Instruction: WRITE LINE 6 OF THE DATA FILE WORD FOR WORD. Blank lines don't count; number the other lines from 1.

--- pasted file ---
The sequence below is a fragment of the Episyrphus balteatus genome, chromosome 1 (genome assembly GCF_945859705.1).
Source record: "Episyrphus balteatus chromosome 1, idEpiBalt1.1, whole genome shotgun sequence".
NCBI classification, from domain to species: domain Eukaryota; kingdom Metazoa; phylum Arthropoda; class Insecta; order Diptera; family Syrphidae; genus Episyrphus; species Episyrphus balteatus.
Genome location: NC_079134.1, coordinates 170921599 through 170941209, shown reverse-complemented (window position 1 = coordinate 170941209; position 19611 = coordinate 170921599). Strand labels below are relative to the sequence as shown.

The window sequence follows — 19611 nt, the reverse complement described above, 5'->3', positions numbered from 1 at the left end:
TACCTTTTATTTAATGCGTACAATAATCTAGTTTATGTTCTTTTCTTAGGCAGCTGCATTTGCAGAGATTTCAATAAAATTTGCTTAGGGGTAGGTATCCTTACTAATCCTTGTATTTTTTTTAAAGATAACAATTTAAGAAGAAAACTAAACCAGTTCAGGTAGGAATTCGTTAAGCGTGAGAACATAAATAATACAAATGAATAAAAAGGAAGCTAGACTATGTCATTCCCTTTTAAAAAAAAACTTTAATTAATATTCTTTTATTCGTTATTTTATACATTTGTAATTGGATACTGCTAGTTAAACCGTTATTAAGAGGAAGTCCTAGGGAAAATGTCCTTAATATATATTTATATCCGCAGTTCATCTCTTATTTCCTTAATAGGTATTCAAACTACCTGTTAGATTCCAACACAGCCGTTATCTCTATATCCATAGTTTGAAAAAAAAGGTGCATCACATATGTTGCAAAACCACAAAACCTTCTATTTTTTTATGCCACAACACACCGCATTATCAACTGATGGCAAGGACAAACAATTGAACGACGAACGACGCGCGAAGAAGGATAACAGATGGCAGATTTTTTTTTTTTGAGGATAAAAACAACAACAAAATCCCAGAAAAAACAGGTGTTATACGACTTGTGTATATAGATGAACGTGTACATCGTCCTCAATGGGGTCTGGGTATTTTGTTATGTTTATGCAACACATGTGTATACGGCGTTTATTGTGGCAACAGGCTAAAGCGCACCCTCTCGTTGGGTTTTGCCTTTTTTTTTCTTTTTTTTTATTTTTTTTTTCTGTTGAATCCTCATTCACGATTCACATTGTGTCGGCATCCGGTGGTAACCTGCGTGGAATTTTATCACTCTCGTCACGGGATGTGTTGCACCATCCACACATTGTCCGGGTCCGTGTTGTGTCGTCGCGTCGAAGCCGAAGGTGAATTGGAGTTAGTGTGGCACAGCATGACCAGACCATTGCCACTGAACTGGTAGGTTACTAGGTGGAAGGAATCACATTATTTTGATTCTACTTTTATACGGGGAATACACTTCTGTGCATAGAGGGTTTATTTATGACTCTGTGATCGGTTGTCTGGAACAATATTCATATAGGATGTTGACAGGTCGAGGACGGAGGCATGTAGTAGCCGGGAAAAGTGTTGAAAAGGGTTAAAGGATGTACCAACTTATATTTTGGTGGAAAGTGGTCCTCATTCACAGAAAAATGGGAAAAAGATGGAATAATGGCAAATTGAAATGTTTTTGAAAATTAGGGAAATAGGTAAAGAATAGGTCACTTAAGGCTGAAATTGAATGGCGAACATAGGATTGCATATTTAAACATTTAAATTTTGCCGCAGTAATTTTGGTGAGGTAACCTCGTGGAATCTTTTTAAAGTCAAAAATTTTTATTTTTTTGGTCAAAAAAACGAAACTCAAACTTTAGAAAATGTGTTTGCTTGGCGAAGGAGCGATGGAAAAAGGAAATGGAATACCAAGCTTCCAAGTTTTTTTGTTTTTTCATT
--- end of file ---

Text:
TACCTTTTATTTAATGCGTACAATAATCTAGTTTATGTTCTTTTCTTAGGCAGCTGCATTTGCAGAGATTTCAATAAAATTTGCTTAGGGGTAGGTATCCTTACTAATCCTTGTATTTTTTTTAAAGATAACAATTTAAGAAGAAAACTAAACCAGTTCAGGTAGGAATTCGTTAAGCGTGAGAACATAAATAATACAAATGAATAAAAAGGAAGCTAGACTATGTCATTCCCTTTTAAAAAAAAACTTTAATTAATATTCTTTTATTCGTTATTTTATACATTTGTAATTGGATACTGCTAGTTAAACCGTTATTAAGAGGAAGTCCTAGGGAAAATGTCCTTAATATATATTTATATCCGCAGTTCATCTCTTATTTCCTTAATAGGTATTCAAACTACCTGTTAGATTCCAACACAGCCGTTATCTCTATATCCATAGTTTGAAAAAAAAGGTGCATCACATATGTTGCAAAACCACAAAACCTTCTATTTTTTTATGCCACAACACACCGCATTATCAACTGATGGCAAGGACAAACAATTGAACGACGAACGACGCGCGAAGAAGGATAACAGATGGCAGATTTTTTTTTTTTGAGGATAAAAACAACAACAAAATCCCAGAAAAAACAGGTGTTATACGACTTGTGTATATAGATGAACGTGTACATCGTCCTCAATGGGGTCTGGGTATTTTGTTATGTTTATGCAACACATGTGTATACGGCGTTTATTGTGGCAACAGGCTAAAGCGCACCCTCTCGTTGGGTTTTGCCTTTTTTTTTCTTTTTTTTTATTTTTTTTTTCTGTTGAATCCTCATTCACGATTCACATTGTGTCGGCATCCGGTGGTAACCTGCGTGGAATTTTATCACTCTCGTCACGGGATGTGTTGCACCATCCACACATTGTCCGGGTCCGTGTTGTGTCGTCGCGTCGAAGCCGAAGGTGAATTGGAGTTAGTGTGGCACAGCATGACCAGACCATTGCCACTGAACTGGTAGGTTACTAGGTGGAAGGAATCACATTATTTTGATTCTACTTTTATACGGGGAATACACTTCTGTGCATAGAGGGTTTATTTATGACTCTGTGATCGGTTGTCTGGAACAATATTCATATAGGATGTTGACAGGTCGAGGACGGAGGCATGTAGTAGCCGGGAAAAGTGTTGAAAAGGGTTAAAGGATGTACCAACTTATATTTTGGTGGAAAGTGGTCCTCATTCACAGAAAAATGGGAAAAAGATGGAATAATGGCAAATTGAAATGTTTTTGAAAATTAGGGAAATAGGTAAAGAATAGGTCACTTAAGGCTGAAATTGAATGGCGAACATAGGATTGCATATTTAAACATTTAAATTTTGCCGCAGTAATTTTGGTGAGGTAACCTCGTGGAATCTTTTTAAAGTCAAAAATTTTTATTTTTTTGGTCAAAAAAACGAAACTCAAACTTTAGAAAATGTGTTTGCTTGGCGAAGGAGCGATGGAAAAAGGAAATGGAATACCAAGCTTCCAAGTTTTTTTGTTTTTTCATT